ABOVE: Sunrise at Uluru   BELOW: Wildflowers at Walpa Gorge

With sunrise done, it was off for the drive to Kata Tjuta, or as they are also known, the Olgas. It’s about 50 to 60km from Talinguru Nyakunytjaku, but well worth the journey. Indeed, in my opinion Kata Tjuta is a far better experience than Uluru. But as I have said before, every location has something different to offer and I enjoyed every one I went to over my holiday.

ABOVE: Early Morning at Walpa Gorge

First stop at Kata Tjuta was Walpa Gorge, which is a fairly short walk overall and quickly completed. It is a 2.6 km return walk, in and out of Walpa Gorge as the name probably suggests. It was still quite cold when I arrived and still early in the morning. There were very dark shadows being cast over the gorge by the massive domes that are Kata Tjuta. On the walk however, the heat that was being radiated from the domes was quite noticeable, having obviously retained heat from the previous day. A beautiful spot and well worth the visit – though I was keen to get onto the next walk, which is my favourite at Uluru-Kata Tjuta National Park.

The Valley of the Winds is truly a magnificent experience and walk. It is a 7.4 km challenging circuit walk that takes about 3 hours to complete. There are two lookouts along the trail – the Karu Lookout (after 1.1km) and the Karingana Lookout (after 2.7km). Both provide incredible views, yet it could be argued that the entire walk is one great vista. I enjoy almost every bushwalk I embark on, but there are some that really rank highly in my estimation. There is the Grand High Tops Walk in Warrumbungle National Park, especially if you are able to tie Bluff mountain and Mount Exmouth into it as well. Actually, the more I think about it the more walks I want to include in my ‘highly estimated’ walks, but the Valley of the Winds has to be up there as well. I would have to include Kings Canyon Rim Walk and Ormiston Gorge among those walks also now I guess. Those brilliant walks were yet to come on this holiday.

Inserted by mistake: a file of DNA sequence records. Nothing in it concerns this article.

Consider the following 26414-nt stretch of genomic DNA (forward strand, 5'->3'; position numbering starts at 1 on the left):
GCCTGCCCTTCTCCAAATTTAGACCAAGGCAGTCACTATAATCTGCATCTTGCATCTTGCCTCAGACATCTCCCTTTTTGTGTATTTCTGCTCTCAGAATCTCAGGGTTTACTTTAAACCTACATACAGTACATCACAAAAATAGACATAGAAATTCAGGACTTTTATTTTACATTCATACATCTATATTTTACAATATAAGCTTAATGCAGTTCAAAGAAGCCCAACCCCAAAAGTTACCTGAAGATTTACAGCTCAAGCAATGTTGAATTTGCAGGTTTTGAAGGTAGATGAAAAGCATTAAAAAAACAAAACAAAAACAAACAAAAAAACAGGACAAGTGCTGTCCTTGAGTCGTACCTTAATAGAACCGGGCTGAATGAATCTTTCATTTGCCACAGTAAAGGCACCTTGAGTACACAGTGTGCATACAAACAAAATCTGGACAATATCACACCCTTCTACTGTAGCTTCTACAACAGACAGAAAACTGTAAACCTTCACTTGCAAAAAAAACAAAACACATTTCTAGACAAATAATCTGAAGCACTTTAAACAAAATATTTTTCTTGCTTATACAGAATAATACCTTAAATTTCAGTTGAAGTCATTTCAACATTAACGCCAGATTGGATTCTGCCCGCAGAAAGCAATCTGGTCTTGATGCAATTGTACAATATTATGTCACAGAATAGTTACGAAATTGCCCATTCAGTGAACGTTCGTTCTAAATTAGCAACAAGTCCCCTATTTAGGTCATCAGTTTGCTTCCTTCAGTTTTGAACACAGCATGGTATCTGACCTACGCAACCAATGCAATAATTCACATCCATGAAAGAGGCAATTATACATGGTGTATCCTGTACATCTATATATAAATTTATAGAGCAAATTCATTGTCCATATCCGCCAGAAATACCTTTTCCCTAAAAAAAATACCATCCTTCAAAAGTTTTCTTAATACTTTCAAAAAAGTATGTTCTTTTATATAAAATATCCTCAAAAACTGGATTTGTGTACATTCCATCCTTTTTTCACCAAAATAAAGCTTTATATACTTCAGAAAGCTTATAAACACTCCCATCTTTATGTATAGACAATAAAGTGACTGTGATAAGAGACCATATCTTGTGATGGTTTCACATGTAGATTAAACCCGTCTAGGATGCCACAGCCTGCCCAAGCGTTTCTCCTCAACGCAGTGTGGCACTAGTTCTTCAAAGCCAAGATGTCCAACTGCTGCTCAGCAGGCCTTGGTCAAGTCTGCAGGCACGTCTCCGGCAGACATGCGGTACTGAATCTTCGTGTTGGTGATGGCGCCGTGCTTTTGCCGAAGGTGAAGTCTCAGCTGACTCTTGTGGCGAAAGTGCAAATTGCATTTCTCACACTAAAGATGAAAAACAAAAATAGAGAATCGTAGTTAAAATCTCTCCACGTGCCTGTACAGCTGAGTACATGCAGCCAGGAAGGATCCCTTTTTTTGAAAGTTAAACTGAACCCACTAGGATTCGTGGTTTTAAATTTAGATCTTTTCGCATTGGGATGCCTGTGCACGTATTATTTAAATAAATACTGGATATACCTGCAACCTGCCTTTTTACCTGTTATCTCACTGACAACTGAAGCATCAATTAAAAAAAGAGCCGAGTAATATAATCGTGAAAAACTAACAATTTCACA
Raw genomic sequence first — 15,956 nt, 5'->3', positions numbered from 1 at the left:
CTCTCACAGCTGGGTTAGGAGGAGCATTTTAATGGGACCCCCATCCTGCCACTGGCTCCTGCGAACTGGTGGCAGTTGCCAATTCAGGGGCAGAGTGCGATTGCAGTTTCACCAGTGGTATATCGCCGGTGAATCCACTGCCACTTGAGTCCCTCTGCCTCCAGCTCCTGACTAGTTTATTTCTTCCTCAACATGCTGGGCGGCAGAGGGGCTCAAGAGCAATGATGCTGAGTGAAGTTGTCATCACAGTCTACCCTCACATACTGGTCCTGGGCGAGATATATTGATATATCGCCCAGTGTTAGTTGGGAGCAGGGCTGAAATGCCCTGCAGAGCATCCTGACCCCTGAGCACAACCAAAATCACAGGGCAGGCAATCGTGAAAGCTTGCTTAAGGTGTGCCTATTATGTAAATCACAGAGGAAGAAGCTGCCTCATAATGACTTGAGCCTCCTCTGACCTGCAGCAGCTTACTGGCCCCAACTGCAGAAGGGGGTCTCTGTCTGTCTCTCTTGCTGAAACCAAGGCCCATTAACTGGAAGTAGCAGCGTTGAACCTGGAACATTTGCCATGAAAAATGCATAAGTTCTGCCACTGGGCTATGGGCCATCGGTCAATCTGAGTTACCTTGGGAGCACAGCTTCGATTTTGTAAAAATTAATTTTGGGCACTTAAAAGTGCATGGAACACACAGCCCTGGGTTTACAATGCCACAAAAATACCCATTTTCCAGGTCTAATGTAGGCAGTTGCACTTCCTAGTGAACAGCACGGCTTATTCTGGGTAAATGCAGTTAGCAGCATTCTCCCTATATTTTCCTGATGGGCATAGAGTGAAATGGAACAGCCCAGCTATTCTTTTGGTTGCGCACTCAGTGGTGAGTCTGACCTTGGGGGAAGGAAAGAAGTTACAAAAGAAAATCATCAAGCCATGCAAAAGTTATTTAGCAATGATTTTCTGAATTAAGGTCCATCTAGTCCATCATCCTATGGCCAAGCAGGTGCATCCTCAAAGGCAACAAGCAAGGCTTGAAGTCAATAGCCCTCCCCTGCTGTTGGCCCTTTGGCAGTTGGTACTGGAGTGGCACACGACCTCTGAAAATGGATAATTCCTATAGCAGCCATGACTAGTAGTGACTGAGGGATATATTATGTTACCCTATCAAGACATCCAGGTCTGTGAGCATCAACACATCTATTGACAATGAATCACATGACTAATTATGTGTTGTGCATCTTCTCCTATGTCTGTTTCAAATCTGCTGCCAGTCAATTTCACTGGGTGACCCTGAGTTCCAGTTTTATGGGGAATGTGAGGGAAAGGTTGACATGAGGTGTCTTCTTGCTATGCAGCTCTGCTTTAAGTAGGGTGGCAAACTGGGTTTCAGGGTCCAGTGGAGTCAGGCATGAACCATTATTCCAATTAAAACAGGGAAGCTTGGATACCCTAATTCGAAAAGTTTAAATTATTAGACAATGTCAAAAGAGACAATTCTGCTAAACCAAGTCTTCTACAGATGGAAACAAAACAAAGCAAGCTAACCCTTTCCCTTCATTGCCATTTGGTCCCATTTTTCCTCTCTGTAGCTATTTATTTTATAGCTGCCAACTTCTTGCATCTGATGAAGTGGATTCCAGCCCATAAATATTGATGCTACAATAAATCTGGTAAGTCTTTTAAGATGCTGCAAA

ABOVE: View from Karingana Lookout – Valley of the Winds

As breath-taking as the Valley of the Winds is, it would probably be a terrible place to be in the height of summer. It was late winter and already very hot. I did see a couple of people not really coping with the walk. I can just imagine how many people come to grief to some degree in the hotter months. I found the walk to be a very pleasant and comfortable one in itself, let alone with all that there was to experience while on it around about me.

ABOVE: Valley of the Winds Walk   BELOW: View from the Kata Tjuta Dune Viewing Area

After the Valley of the Winds it was a short drive to the Kata Tjuta Dune Viewing Area, which provides some spectacular views of Kata Tjuta and of Uluru in the distance. There is a short 600m walk up to the viewing platform – all very easy. A visit to Kata Tjuta should always include a visit here.

The day’s activities were all over fairly early in the afternoon for me, so it was back to camp to enjoy some quiet time and relaxation, get a bit of washing done and generally rest, read and the like.

The distance travelled on this day was 150 km – giving me a total of 3082 km for the whole trip to this point.

When it got dark, once again, it was the usual ‘house keeping’ before bed – updating the daily journal, reviewing the holiday budget, checking in on social media, and editing and uploading photos. Then it was off to bed for a later start the next morning, with just the Liru and Mala Walks on the agenda.

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Visit the Red Centre Holiday 2016 web page at:

Red Centre Holiday 2016: Day 6 – Uluru-Kata Tjuta National Park, Northern Territory

It was once again an early start, but this time it wasn’t because I had a lot of driving to do. In fact, it was a short drive from Yulara to Uluru this morning. So I was up at 6am and off quite ealy to get the day’s main activity under way – The Uluru Base Walk.

Once I arrived at Uluru-Kata Tjuta National Park, it was a case of paying my $25.00 for a park pass, which gave me three days of consecutive entrance to the park. There is a ticket station there and when you have a pass, you can enter fairly quickly via the boom gate entrance while the ticket remains valid.

The Uluru Base Walk is a 10.6 km circuit walk that is generally started at the Mala Walk Carpark (which is also the starting point for the Uluru climb and Mala Walk). The walk is said to take 3.5 hours, which may or may not be close to the money as it really depends on your interest level in the walk. It can take less or a lot more, depending on your enthusiam for what you’re doing. It is really quite an easy walk as it is all flat. I imagine it would be more difficult if there were higher temperatures, like in the middle of summer for instance.